Replies: @Athletic and Whitesplosive, @The Germ Theory of Disease, @John Johnson, @Sollipsist, @Rosie, @Reg Cæsar, @Audacious Epigone

    So it might be more accurate to say that politics is something that appeals to people who are interfering busybodies who usually wreck everything they touch.

    I understand the thinking behind that statement but it only exists because of the right/left duopoly.

    The Con Inc game is centered around arguing that government intervention itself is a bad idea but they just so happen to heavily depend on examples where liberals are in charge of Black areas. Funny that.

    Liberalism is entirely dishonest and requires duping people into thinking that racist conservatives hold back their grand plans even though over a trillion has been spent on their theories.

    You’re expected to either join up with lying and deluded liberals or minimal government conservatives. In both cases the real issues aren’t honestly discussed cause that might be offensive.

    The people that want to fix problems through government intervention and don’t believe in liberalism aren’t welcome in politics. But those are precisely the people that should be in politics.

    • Replies: @dfordoom
    @John Johnson


    The people that want to fix problems through government intervention and don’t believe in liberalism aren’t welcome in politics. But those are precisely the people that should be in politics.
     
    The problem is that fixing one problem can simply create a new problem. Society is very complicated so you get unforeseen consequences. The most well-intentioned and well thought-out attempts to fix things can end up causing worse problems.

    That doesn't mean you shouldn't try to fix problems, but you have to be sure that the problem you're trying to fix really is important enough to justify the risks of unforeseen consequences.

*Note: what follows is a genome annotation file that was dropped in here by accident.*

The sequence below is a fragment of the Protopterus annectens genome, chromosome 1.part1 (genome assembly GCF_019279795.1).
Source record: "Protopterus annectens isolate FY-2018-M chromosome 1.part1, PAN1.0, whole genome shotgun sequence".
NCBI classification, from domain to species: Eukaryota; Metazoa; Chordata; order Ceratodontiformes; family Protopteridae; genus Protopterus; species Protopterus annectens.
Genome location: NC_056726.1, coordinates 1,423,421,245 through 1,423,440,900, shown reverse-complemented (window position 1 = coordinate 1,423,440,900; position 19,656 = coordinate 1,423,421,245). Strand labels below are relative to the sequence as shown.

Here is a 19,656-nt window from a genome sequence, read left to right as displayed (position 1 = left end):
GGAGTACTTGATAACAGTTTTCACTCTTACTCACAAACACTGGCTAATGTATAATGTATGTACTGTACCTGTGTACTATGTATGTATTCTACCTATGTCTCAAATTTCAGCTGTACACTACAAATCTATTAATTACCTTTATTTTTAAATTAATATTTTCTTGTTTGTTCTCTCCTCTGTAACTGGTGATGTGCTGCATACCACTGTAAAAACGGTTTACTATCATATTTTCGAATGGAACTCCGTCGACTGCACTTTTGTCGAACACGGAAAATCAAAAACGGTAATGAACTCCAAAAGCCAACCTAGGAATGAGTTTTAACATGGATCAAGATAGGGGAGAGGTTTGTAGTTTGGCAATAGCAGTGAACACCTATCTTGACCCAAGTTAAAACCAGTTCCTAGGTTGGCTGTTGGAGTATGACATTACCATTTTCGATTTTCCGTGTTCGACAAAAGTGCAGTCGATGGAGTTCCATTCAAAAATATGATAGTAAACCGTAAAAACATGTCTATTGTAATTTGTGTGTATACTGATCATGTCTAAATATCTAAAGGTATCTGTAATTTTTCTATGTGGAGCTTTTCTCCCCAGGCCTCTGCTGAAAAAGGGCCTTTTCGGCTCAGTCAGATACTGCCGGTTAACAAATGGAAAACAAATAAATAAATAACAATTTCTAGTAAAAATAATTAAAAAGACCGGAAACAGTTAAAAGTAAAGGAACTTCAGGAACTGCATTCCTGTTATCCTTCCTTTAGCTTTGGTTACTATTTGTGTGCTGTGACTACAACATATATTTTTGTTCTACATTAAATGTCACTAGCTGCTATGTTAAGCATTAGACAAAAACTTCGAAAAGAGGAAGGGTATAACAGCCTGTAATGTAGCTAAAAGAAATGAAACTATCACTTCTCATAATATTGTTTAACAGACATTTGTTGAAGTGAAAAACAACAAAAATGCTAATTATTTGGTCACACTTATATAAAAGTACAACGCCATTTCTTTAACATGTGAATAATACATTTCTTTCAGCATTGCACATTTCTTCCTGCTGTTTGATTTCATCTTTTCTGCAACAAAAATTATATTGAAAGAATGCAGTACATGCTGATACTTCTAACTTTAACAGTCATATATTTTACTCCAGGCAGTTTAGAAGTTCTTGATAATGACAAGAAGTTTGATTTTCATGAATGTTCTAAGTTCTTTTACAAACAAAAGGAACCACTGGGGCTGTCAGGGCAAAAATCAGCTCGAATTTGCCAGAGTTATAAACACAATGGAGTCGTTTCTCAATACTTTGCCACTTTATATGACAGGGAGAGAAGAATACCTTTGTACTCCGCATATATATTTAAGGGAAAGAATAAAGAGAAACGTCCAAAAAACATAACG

It's also dangerous when people try to apply fixes that are based on theory.

    Replies: @Yahya K., @Twinkie, @John Johnson

  18. @V. K. Ovelund
    @iffen


    You, and I say this without malice, are an imbecile.
     
    I think rather highly of you, so would rather have your approbation than your ill opinion, for your commentary is nearly always worth reading; but I suppose that I can get along with the ill opinion if I must.

    If there is something specific you would like to teach me, though, I am always willing to learn. But that's the trouble with imbeciles, isn't it? They cannot be taught.

    To the extent to which you believe that Romney is a bad man, you and I must agree to disagree.

    Replies: @Charles Pewitt, @Twinkie

    Ann Coulter was once highly enamoured of Parisian-speaking poodle boy drinkwater baby boomer bastard globalizer financializer mass immigration fanatic Mexico First Mittens Romney. Romney’s father, George, said he got brain-washed by US military scamps into supporting the Vietnam War until a trip he took there in 1965 — there’s that year again…Alan Watts Blues song and riots.

    Tweets from 2015:

    • Agree: YetAnotherAnon
    • Troll: Supply and Demand
  19. Lindsey Graham voted for the Rubio/Obama Illegal Alien Amnesty — Mass Immigration Surge bill(S 744) of June of 2013. Graham’s immigration bill would have doubled or tripled legal immigration and it would have given amnesty to upwards of 30 million illegal alien invaders.

    Lindsey Graham voted to drag the US military into the Iraq War debacle.

    Lindsey Graham pushes sovereignty-sapping, job-killing trade deal scams that harm American workers and weakens America’s defense industrial manufacturing base.

    Lindsey Graham wants to continue to use the US military as muscle to fight wars on behalf of Israel.

    I asked Lindsey Graham a question at a town hall meeting in 2015 when he ran for president:

    Tweet from 2015:

    • Agree: Supply and Demand
  20. I honestly don’t see why anyone thinks it would be a good idea to trust Mormons in politics outside of Utah.

    I had heard to never do business with them and didn’t believe it until I dealt with a Mormon business owner.

    There are inclusive to the extreme. They will happily hire completely incompetent Mormons over non-Mormons and then lie about the results. They shouldn’t be in politics for this reason alone.

    People that think Mormons are neat or are just another sect haven’t been around them.

    You can find endless stories online about them trying to skip out on bills from non-Mormon businesses. Most of them can’t afford their large families so they try to skimp the non-believers.

    They are fine as neighbors but not much else.

    • Replies: @Ari silver
    @John Johnson

    You aren’t kidding they really bear watching. When I was a kid the Mormon bookkeeper at my job was discovered paying her Mormon brethren more money than the rest of us. Greedy and selfish.

  21. @V. K. Ovelund
    @iffen


    You, and I say this without malice, are an imbecile.